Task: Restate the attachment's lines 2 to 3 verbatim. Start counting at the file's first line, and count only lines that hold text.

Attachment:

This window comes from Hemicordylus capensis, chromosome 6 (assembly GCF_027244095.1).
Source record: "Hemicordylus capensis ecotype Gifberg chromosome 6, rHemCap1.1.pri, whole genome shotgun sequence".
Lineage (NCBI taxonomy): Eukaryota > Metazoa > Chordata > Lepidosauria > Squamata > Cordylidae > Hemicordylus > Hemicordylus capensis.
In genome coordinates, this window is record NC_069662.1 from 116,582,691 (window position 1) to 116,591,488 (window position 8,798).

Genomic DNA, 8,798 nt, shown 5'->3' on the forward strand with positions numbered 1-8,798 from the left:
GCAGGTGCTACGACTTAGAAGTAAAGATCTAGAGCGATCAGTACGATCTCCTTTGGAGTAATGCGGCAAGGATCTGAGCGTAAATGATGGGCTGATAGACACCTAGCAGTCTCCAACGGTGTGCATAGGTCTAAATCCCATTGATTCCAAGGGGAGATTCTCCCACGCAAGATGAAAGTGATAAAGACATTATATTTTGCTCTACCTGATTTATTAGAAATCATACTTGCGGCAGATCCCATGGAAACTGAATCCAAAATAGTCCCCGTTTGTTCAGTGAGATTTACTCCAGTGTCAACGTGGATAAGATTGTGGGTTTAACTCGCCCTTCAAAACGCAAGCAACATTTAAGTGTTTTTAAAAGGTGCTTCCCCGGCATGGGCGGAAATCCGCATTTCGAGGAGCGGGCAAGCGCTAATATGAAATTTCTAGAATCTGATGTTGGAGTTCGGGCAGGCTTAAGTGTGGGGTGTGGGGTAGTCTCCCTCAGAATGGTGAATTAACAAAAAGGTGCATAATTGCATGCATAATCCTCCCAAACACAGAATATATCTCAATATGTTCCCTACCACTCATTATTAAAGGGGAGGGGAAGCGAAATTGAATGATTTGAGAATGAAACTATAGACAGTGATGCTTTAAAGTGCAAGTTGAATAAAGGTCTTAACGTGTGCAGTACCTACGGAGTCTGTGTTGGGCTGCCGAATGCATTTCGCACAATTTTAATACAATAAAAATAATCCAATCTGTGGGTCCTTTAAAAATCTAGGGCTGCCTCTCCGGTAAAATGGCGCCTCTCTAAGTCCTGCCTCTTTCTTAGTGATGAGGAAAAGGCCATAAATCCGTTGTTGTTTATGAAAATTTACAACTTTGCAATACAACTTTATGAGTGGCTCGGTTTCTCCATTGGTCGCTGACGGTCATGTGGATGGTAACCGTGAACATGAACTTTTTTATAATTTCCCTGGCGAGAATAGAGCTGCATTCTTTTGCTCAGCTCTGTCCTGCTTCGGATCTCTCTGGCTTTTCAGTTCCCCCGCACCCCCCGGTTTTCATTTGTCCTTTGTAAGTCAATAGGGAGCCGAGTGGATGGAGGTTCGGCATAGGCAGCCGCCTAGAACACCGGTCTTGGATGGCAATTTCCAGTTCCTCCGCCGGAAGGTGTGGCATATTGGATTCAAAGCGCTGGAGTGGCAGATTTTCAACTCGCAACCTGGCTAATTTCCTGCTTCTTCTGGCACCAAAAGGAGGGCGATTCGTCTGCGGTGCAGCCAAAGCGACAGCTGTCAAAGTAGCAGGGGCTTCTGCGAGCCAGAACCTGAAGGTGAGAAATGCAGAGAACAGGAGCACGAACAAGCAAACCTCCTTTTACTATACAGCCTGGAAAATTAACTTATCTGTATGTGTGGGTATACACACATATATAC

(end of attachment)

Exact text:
Source record: "Hemicordylus capensis ecotype Gifberg chromosome 6, rHemCap1.1.pri, whole genome shotgun sequence".
Lineage (NCBI taxonomy): Eukaryota > Metazoa > Chordata > Lepidosauria > Squamata > Cordylidae > Hemicordylus > Hemicordylus capensis.